Here’s something that I blogged earlier this week on TheCorporateCounsel.net’s “Proxy Season” Blog:
“Say-on-climate” has been a weird issue this proxy season – taking off initially in Europe but sputtering out here in the US, due in big part to push-back from institutional investors. Now, the two biggest proxy advisors have clarified how they’ll evaluate these proposals, if they continue to appear on ballots. Basically, they’re both taking a “wait & see” approach.
The “Policies & Procedures FAQs” that ISS recently published say that they’ll be soliciting investor feedback as part of ongoing policy development. A detailed Glass Lewis blog from last week delves into different iterations of these proposals – as well as company responses. Here are a few excerpts:
Given the broad variety of proposals – both management and shareholder proposals – and the lack of standardization on how shareholders should evaluate each of the climate plans submitted to a vote, Glass Lewis will continue to maintain a case-by-case approach on this issue. We intend to codify our approach in advance of the 2022 proxy season, following investor, corporate, and stakeholder engagements.
Very few investors have concerns regarding the additional disclosure that Say on Climate might promote. Glass Lewis strongly supports such disclosure, particularly when it is aligned with TCFD recommendations. However, from our perspective, the potential unintended consequences from offering a shareholder vote on a climate plan or strategy are more concerning. We are concerned that it could lead to scenarios where some investors, who may not have the capacity or technical ability to analyze these plans, provide a rubber stamp for climate strategies that are out of alignment with broader climate goals. Further, in certain markets, there could also be potential legal concerns.
An additional notable concern relates to having shareholders vote on a company’s climate strategy, which for all intents and purposes is an element of a company’s overall business strategy. A potential unintended consequence may be that when shareholders are asked to approve a company’s overall business strategy in a single vote painted with broad brush strokes, they may unintentionally sign off on certain aspects of strategic plans without a full and reasoned analysis of the effects of those plans. Until there is greater standardization of Say on Climate votes, whether through regulation or codified best practice guidelines, we believe shareholders should approach these proposals with caution, recognizing that their votes may be interpreted as sign off on nuanced aspects of a company’s strategy.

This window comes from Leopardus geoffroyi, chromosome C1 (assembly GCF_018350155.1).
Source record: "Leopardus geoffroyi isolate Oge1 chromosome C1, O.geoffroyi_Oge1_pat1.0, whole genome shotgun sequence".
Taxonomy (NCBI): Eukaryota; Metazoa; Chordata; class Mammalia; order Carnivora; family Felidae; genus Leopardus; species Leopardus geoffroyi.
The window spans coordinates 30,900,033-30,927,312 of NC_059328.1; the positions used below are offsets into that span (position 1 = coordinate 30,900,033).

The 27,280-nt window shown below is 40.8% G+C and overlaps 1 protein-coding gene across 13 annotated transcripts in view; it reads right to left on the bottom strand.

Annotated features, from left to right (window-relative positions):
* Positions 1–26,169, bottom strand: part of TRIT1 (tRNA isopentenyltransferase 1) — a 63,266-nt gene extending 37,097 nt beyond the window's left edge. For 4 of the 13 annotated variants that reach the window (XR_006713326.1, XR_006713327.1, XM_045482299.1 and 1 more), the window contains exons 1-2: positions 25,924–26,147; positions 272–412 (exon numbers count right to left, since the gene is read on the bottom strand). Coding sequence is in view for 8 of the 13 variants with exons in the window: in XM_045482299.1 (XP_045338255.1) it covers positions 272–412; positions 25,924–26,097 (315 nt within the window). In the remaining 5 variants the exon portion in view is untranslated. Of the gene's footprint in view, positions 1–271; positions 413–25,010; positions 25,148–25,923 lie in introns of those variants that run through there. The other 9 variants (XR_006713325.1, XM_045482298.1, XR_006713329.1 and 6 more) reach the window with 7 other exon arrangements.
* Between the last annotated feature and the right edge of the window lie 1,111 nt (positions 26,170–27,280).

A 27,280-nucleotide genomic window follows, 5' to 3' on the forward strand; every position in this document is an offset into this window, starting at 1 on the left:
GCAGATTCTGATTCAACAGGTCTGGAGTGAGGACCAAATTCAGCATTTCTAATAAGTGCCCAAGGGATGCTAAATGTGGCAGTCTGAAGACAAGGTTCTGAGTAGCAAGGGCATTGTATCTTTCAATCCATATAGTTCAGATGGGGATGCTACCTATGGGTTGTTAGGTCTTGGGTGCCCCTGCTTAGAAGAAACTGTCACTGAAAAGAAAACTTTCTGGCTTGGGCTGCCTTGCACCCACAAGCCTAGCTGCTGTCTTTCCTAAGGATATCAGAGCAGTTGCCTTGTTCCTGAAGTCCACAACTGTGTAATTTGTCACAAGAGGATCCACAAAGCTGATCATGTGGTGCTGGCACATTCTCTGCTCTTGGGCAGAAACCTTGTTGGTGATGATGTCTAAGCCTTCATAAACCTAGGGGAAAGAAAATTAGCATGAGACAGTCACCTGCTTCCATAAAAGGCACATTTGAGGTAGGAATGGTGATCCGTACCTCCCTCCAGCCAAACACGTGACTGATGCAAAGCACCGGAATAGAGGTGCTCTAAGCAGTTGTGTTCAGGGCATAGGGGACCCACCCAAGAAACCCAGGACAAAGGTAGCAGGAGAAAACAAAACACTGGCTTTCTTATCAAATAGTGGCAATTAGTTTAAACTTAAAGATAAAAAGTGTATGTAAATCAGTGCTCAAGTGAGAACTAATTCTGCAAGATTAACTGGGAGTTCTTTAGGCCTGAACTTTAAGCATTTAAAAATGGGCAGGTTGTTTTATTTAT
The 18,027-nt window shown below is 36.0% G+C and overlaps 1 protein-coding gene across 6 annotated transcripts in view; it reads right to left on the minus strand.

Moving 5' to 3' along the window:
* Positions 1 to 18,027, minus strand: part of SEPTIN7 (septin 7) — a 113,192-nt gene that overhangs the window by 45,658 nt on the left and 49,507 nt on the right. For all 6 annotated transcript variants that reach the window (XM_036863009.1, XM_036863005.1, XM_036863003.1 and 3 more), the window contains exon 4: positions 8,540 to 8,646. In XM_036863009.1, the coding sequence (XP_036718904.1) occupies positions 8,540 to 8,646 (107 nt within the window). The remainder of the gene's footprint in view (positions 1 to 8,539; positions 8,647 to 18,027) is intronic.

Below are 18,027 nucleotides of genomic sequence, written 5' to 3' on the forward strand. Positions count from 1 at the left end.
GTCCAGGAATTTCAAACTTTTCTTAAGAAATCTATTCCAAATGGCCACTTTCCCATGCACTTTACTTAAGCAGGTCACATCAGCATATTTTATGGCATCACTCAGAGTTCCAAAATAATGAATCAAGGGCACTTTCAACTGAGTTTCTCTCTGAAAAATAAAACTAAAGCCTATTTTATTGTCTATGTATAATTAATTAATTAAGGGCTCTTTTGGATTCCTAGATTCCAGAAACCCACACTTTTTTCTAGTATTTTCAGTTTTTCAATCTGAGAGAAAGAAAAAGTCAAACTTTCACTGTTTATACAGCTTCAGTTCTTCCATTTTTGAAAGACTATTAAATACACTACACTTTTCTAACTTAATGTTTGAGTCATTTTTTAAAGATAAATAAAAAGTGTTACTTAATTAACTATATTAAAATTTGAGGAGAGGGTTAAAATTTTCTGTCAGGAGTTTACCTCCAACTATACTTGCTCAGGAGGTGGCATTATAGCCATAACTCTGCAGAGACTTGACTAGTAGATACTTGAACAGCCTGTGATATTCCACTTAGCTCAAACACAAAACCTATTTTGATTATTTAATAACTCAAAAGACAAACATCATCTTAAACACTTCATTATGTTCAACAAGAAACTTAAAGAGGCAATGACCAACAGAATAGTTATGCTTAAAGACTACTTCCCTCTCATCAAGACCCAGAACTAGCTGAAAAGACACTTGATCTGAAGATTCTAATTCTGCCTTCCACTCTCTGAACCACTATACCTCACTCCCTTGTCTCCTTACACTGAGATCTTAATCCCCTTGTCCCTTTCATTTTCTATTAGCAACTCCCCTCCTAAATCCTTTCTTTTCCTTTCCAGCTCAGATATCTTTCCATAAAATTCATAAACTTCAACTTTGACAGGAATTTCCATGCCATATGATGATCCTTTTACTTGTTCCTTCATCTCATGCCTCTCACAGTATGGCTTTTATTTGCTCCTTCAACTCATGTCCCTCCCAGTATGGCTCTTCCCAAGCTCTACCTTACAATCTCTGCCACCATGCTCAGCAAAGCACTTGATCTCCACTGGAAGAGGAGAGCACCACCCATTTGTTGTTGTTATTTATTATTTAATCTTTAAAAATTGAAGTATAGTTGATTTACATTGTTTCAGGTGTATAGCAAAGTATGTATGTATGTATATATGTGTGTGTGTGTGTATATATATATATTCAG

Given these concerns, during the 2021 proxy season, we will generally recommend against management and shareholder proposals requesting that companies adopt a policy that provides shareholders with an annual Say on Climate vote on a plan or strategy.
When companies bypass that step, and place their climate plans up for an advisory vote, Glass Lewis will evaluate these climate plans on a case-by-case basis, as detailed below.
If you’ve received other climate-related shareholder proposals and if ISS has a heavy influence on your shareholder votes, you also should definitely check out their updated FAQs for color on how those proposals will be evaluated and what info ISS considers. They say that ISS prefers to see a committee with explicit oversight responsibility of environmental risks and values TCFD-based disclosure. ISS tends not to support “Paris Agreement” proposals that request a specific action such as selling assets, but they tend to support requests for analysis & disclosure on whether a company’s strategy is realistically aligned with Paris Agreement goals.
The ISS FAQs also explain how the proxy advisor evaluates “political contribution” and “lobbying” proposals. All of these policies are at play in a “climate lobbying” proposal that’s going to a vote a Norfolk Southern next week, for which both ISS & Glass Lewis have recommended support. This proposal is just the initial phase of this initiative, so it’s likely that even more companies will receive this proposal next year – and should be monitoring how this plays out.